How big is Monday night’s Nuggets-Bucks game at Pepsi Center?

Bigger than a Greek Freak, that’s for sure.

Sure, the math and the pragmatic alike will note that it’s just one game in an 82-game schedule, that there are still 19 left before the playoffs.

But if you’ve watched or coached or played for the Denver Nuggets lately, you know the truth in any language.

Huge in English.

велика In Serbian.

μεγαλόσωμος in Greek.

Venti in Starbucks.

The Nuggets have been on a slide of epic proportion of late. A team that many believed to be the second-best team in the NBA’s vaunted Western Conference – with a puncher’s chance to win it all – suddenly looks a lot more like a good old-fashioned dumpster fire. And the Bucks – who head to Denver as the best team in the East (hands down) and without the services of Giannis Antetokounmpo, the reigning NBA MVP (and favorite to win again) – could be the squirt of gasoline that fuels a complete and total meltdown.

Or, Michael Malone and Co. could just as easily douse the flames. A win over Milwaukee – even if they’re not beating Antetokounmpo – could not only be big, but vital.

Since the All-Star break, the Nuggets have been downright awful. Can’t beat the teams they’re supposed to beat. Can’t beat the teams the really need to beat. Can’t play defense. Scarier yet, they can’t decide what or who they’d like to be with just over a month to go before the postseason.

It would be impossible for “self-doubt” not to creep into the Nuggets locker room. After a home loss to the godawful Warriors, even the Nuggets’ lone All-Star suggested “maybe that’s us.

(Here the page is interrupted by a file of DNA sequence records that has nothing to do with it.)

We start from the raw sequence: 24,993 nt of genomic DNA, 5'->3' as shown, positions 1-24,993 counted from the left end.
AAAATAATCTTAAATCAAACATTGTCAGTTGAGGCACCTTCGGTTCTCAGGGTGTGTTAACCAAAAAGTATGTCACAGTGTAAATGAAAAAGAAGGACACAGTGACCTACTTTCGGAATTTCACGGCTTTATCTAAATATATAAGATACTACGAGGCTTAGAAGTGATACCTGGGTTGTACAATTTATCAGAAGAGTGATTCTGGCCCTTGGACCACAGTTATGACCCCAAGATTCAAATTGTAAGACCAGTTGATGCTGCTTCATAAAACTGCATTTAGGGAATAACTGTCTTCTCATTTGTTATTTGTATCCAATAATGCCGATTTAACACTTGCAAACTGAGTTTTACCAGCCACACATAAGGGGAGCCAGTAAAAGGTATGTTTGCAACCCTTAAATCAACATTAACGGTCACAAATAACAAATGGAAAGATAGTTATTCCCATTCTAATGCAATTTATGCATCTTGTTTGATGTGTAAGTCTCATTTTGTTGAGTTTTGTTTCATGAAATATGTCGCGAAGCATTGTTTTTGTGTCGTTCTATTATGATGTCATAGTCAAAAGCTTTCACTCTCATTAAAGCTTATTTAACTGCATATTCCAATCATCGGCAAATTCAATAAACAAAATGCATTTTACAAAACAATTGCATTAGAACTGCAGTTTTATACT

After nearly blowing it against Charlotte (somehow managing to give up 112 points) and then actually blowing it against Cleveland – respectively the worst-scoring team and worst period team the East – confidence in the Nuggets is dwindling fast. Internally. Externally. Locally. Nationally. It feels like Malone is grasping at straws, pushing all the wrong buttons and slowly losing his handle on what used to be the happiest roster in the NBA.

Oh, what a win over the Bucks would do.

That win over Toronto eight days ago was Fool’s Gold. Sure, the Raptors are a nice team, but Drake and his city are pretending if they think their team is anywhere near as good as the 2018-19 champs. Like the Nuggets, the Raptors now lack the double-superstar lineup required to win it all. Besides, the Bucks are a whopping eight games ahead of Toronto in the standings.

About those Bucks. They’re good (for real) even without Antetokounmpo. Granted they’re not near as good, but good nonetheless. That’s a double-edged sword, especially for a team that can’t seem to take care of business. If the Nuggets – knowing that the MVP isn’t going to be playing in Denver – think they can just show up and win, something they tend to do often, they’re sorely mistaken. Milwaukee might not have its best player, but they also just got drubbed by the Suns on Sunday night, so they, too, have something to prove.

A win over the Antetokounmpo-less Bucks will come with a slight asterisk. At the very least, the bleeding in Denver will stop, which is exactly what the doctor ordered.

But a loss to the Antetokounmpo-less Bucks will be followed by a giant exclamation mark, the kind that says its officially time to hit the panic button.

A win on Monday buys the Nuggets some time to figure out what ails them. A loss will make time fly in the way nobody wants it to. Trying to cure the ails of the Nuggets in time for the playoffs will feel like cramming for a test without the textbook.

Michael Malone once confidently told Lakers fans who’d just visited Pepsi Center to “Take that L on the way out.” Tonight, against the Milwaukee Bucks, the best team in the East, it will be nearly impossible for the Nuggets not to take their most recent “L”, which came against the worst team in the East, into the game.

The Ls are stacking up in Denver lately and the Nuggets are desperately trying to reverse their disturbing trend. Beating the Bucks is a must.